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Aratus Poisoned

Though regarding the Messenians as open enemies, Philip was unable to inflict serious damage upon them, in spite of his setting to work to devastate their territory; but he was guilty of abominable conduct of the worst description to men who had been his most intimate friends. For on the elder Aratus showing disapproval of his proceedings at Messene, he caused him not long afterwards to be made away with by poison, through the agency of Taurion who had charge of his interests in the Peloponnese.
Death of Aratus, B. C. 213.
The crime was not known at the time by other people; for the drug was not one of those which kill on the spot, but was a slow poison producing a morbid state of the body. Aratus himself however was fully aware of the cause of his illness; and showed that he was so by the following circumstance. Though he kept the secret from the rest of the world, he did not conceal it from one of his servants named Cepholon, with whom he was on terms of great affection. This man waited on him during his illness with great assiduity, and having one day pointed out some spittle on the wall which was stained with blood, Aratus remarked, 'That is the reward I have got for my friendship to Philip." Such a grand and noble thing is disinterested virtue, that the sufferer was more ashamed, than the inflicter of the injury, of having it known, that, after so many splendid services performed in the interests of Philip, he had got such a return as that for his loyalty.1

In consequence of having been so often elected Strategus

Seventeen times Strategus. Plutarch, Aratus, 53.
of the Achaean league, and of having performed so many splendid services for that people, Aratus after his death met with the honours he deserved, both in his own native city and from the league as a body. They voted him sacrifices and the honours of heroship, and in a word every thing calculated to perpetuate his memory; so that, if the departed have any consciousness, it is but reasonable to think that he feels pleasure at the gratitude of the Achaeans, and at the thought of the hardships and dangers he endured in his life. . . .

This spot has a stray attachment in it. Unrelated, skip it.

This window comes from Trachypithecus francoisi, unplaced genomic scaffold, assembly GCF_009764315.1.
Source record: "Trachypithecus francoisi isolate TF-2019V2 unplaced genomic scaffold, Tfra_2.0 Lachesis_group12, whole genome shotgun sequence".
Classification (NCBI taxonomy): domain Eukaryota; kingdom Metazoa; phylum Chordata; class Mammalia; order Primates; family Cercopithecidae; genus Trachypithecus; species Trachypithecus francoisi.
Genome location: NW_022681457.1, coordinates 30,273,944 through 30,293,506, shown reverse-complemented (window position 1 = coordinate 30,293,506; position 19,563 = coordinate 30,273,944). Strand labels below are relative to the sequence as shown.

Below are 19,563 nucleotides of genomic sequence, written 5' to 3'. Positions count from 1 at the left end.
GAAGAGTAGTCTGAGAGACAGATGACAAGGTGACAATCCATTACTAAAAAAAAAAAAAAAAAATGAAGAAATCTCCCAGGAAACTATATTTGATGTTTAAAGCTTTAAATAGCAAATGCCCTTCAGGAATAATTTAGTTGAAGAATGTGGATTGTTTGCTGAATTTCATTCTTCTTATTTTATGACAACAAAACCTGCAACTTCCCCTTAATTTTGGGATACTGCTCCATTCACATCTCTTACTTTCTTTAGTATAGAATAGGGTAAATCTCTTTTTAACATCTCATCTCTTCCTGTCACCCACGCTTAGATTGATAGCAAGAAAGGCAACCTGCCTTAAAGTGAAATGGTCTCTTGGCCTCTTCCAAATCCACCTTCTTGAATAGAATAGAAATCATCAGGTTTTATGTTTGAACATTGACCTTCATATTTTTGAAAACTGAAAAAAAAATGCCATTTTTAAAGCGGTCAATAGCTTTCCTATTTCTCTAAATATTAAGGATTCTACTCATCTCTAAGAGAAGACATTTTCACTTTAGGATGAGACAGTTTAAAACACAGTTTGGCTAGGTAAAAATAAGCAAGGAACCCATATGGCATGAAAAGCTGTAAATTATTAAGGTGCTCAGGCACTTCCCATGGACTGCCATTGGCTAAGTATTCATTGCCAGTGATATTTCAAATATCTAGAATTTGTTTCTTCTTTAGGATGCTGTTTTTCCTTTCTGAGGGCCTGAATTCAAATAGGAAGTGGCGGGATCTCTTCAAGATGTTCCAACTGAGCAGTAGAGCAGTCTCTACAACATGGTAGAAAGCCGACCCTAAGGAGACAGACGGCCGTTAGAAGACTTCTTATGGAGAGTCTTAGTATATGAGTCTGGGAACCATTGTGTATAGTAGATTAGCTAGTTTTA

1 The accusation of administering slow poisons is a very common one, as readers of mediæval history know. But the ignorance of the conditions of health was too great to allow us to accept them without question. It is doubtful whether drugs, acting in this particular way, were known to the ancients; and certainly spitting blood would be no conclusive evidence of the presence of poison. See Creighton's History of the Papacy, vol. iv. Append.

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    • Titus Livius (Livy), Ab urbe condita libri, erklärt von M. Weissenborn, books 31-32, commentary, 32.21
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    • Plutarch, Aratus, 53
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